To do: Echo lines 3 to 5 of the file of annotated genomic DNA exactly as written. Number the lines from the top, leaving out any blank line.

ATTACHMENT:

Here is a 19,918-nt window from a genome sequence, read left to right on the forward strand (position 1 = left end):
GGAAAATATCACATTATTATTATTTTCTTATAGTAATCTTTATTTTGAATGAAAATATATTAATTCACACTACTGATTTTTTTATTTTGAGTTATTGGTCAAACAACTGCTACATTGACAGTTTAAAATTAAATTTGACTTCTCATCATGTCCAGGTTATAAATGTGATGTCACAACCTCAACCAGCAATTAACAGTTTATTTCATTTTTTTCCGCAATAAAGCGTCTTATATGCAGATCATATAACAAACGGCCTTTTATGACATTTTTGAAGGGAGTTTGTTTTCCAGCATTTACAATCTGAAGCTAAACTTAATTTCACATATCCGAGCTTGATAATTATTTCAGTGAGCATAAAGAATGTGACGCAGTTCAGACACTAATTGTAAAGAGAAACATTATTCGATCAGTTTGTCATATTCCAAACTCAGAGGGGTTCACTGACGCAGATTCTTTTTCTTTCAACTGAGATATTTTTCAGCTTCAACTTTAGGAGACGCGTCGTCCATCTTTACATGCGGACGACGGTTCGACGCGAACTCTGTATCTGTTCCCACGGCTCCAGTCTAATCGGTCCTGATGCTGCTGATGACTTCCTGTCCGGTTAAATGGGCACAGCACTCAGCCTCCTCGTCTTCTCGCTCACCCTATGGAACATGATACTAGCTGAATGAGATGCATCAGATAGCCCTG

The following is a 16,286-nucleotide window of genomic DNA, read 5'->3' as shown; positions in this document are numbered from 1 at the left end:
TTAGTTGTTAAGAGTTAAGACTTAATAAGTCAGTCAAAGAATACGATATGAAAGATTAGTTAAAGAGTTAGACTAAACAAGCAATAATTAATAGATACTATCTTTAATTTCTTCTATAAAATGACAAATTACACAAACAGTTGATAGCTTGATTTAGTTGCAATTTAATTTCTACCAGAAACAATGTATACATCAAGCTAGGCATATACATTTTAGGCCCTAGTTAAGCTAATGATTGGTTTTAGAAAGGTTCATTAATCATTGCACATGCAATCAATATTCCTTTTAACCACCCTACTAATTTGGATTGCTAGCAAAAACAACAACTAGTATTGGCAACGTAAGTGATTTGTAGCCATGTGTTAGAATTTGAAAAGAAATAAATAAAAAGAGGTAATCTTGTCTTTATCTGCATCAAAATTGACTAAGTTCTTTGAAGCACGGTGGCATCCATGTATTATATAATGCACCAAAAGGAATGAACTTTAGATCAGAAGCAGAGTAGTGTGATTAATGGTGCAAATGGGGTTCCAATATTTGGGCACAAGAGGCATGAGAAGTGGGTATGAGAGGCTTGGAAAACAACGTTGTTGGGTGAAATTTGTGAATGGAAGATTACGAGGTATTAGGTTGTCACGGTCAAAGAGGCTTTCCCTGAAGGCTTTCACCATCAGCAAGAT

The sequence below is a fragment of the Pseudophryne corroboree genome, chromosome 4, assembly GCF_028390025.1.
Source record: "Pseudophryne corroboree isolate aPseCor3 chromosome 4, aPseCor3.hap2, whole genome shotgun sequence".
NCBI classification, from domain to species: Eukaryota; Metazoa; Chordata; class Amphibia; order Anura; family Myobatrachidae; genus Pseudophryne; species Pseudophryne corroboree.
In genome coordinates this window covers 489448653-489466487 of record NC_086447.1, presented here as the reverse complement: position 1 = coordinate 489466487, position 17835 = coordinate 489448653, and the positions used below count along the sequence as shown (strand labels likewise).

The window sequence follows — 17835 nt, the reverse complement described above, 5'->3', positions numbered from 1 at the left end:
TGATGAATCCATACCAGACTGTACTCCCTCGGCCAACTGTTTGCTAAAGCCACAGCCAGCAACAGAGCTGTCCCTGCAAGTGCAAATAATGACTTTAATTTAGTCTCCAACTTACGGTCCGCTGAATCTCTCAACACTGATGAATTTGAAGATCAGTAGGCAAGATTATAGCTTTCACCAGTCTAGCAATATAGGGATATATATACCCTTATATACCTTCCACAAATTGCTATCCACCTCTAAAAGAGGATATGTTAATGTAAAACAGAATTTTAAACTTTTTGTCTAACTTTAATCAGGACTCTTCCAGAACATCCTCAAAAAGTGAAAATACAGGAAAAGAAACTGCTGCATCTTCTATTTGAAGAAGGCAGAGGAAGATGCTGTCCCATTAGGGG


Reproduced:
The following is a 16,286-nucleotide window of genomic DNA, read 5'->3' as shown; positions in this document are numbered from 1 at the left end:
TTAGTTGTTAAGAGTTAAGACTTAATAAGTCAGTCAAAGAATACGATATGAAAGATTAGTTAAAGAGTTAGACTAAACAAGCAATAATTAATAGATACTATCTTTAATTTCTTCTATAAAATGACAAATTACACAAACAGTTGATAGCTTGATTTAGTTGCAATTTAATTTCTACCAGAAACAATGTATACATCAAGCTAGGCATATACATTTTAGGCCCTAGTTAAGCTAATGATTGGTTTTAGAAAGGTTCATTAATCATTGCACATGCAATCAATATTCCTTTTAACCACCCTACTAATTTGGATTGCTAGCAAAAACAACAACTAGTATTGGCAACGTAAGTGATTTGTAGCCATGTGTTAGAATTTGAAAAGAAATAAATAAAAAGAGGTAATCTTGTCTTTATCTGCATCAAAATTGACTAAGTTCTTTGAAGCACGGTGGCATCCATGTATTATATAATGCACCAAAAGGAATGAACTTTAGATCAGAAGCAGAGTAGTGTGATTAATGGTGCAAATGGGGTTCCAATATTTGGGCACAAGAGGCATGAGAAGTGGGTATGAGAGGCTTGGAAAACAACGTTGTTGGGTGAAATTTGTGAATGGAAGATTACGAGGTATTAGGTTGTCACGGTCAAAGAGGCTTTCCCTGAAGGCTTTCACCATCAGCAAGAT

The sequence below is a fragment of the Pseudophryne corroboree genome, chromosome 4, assembly GCF_028390025.1.